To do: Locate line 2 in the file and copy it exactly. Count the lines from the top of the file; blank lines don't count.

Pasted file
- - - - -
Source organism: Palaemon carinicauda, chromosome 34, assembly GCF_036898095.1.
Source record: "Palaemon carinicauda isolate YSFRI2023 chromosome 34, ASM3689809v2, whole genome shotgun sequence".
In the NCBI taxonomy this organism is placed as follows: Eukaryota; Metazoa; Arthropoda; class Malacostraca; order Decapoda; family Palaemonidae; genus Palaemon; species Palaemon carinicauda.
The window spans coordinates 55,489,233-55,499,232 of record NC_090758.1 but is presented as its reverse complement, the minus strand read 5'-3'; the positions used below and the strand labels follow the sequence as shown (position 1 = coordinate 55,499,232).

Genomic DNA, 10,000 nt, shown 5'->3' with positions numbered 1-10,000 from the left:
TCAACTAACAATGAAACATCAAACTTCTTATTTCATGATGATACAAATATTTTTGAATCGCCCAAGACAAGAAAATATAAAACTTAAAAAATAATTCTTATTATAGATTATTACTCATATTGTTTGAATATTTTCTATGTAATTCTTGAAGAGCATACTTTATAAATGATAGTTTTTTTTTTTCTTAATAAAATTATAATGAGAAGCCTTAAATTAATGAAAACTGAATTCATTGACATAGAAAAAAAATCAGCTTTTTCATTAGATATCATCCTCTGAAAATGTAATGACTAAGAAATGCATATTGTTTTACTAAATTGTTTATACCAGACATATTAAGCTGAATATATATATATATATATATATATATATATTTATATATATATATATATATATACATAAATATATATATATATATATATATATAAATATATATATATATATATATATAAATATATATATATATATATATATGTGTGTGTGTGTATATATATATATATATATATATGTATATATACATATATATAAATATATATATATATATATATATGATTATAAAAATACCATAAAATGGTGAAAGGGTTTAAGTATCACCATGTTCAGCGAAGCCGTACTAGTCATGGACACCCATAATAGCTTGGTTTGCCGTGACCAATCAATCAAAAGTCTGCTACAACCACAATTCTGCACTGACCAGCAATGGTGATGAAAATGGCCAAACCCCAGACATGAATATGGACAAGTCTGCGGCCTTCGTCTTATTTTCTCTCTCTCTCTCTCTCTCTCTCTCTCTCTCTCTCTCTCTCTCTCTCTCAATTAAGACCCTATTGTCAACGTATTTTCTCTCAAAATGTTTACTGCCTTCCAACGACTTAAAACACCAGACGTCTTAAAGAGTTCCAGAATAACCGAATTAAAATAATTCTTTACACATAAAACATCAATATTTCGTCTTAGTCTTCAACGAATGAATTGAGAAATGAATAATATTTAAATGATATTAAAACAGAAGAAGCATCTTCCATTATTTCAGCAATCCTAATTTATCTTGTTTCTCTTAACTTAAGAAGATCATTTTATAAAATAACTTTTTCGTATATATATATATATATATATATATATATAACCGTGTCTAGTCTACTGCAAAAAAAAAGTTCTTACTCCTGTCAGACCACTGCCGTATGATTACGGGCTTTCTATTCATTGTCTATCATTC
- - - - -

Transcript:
Source record: "Palaemon carinicauda isolate YSFRI2023 chromosome 34, ASM3689809v2, whole genome shotgun sequence".